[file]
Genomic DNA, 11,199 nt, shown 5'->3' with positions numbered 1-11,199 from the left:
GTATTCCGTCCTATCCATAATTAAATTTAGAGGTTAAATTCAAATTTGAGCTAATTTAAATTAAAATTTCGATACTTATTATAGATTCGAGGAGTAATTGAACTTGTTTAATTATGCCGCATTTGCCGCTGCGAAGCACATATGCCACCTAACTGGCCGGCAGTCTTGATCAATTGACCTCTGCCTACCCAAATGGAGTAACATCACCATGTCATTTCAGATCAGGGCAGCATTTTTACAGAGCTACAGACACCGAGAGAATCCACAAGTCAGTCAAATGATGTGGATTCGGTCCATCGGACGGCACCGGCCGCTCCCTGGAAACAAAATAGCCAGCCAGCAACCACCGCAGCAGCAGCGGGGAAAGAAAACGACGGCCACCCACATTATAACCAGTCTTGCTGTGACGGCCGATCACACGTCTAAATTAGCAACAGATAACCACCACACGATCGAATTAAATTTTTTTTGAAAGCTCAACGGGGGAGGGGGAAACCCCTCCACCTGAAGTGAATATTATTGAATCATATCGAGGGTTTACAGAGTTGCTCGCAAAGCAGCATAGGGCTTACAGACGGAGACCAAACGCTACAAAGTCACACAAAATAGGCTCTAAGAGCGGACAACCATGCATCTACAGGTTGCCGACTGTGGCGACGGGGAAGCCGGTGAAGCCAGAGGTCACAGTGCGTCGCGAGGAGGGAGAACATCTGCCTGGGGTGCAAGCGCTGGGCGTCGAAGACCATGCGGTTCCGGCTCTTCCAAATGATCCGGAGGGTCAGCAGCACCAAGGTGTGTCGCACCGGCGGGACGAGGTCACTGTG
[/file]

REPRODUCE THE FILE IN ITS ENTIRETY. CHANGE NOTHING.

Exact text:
Genomic DNA, 11,199 nt, shown 5'->3' with positions numbered 1-11,199 from the left:
GTATTCCGTCCTATCCATAATTAAATTTAGAGGTTAAATTCAAATTTGAGCTAATTTAAATTAAAATTTCGATACTTATTATAGATTCGAGGAGTAATTGAACTTGTTTAATTATGCCGCATTTGCCGCTGCGAAGCACATATGCCACCTAACTGGCCGGCAGTCTTGATCAATTGACCTCTGCCTACCCAAATGGAGTAACATCACCATGTCATTTCAGATCAGGGCAGCATTTTTACAGAGCTACAGACACCGAGAGAATCCACAAGTCAGTCAAATGATGTGGATTCGGTCCATCGGACGGCACCGGCCGCTCCCTGGAAACAAAATAGCCAGCCAGCAACCACCGCAGCAGCAGCGGGGAAAGAAAACGACGGCCACCCACATTATAACCAGTCTTGCTGTGACGGCCGATCACACGTCTAAATTAGCAACAGATAACCACCACACGATCGAATTAAATTTTTTTTGAAAGCTCAACGGGGGAGGGGGAAACCCCTCCACCTGAAGTGAATATTATTGAATCATATCGAGGGTTTACAGAGTTGCTCGCAAAGCAGCATAGGGCTTACAGACGGAGACCAAACGCTACAAAGTCACACAAAATAGGCTCTAAGAGCGGACAACCATGCATCTACAGGTTGCCGACTGTGGCGACGGGGAAGCCGGTGAAGCCAGAGGTCACAGTGCGTCGCGAGGAGGGAGAACATCTGCCTGGGGTGCAAGCGCTGGGCGTCGAAGACCATGCGGTTCCGGCTCTTCCAAATGATCCGGAGGGTCAGCAGCACCAAGGTGTGTCGCACCGGCGGGACGAGGTCACTGTG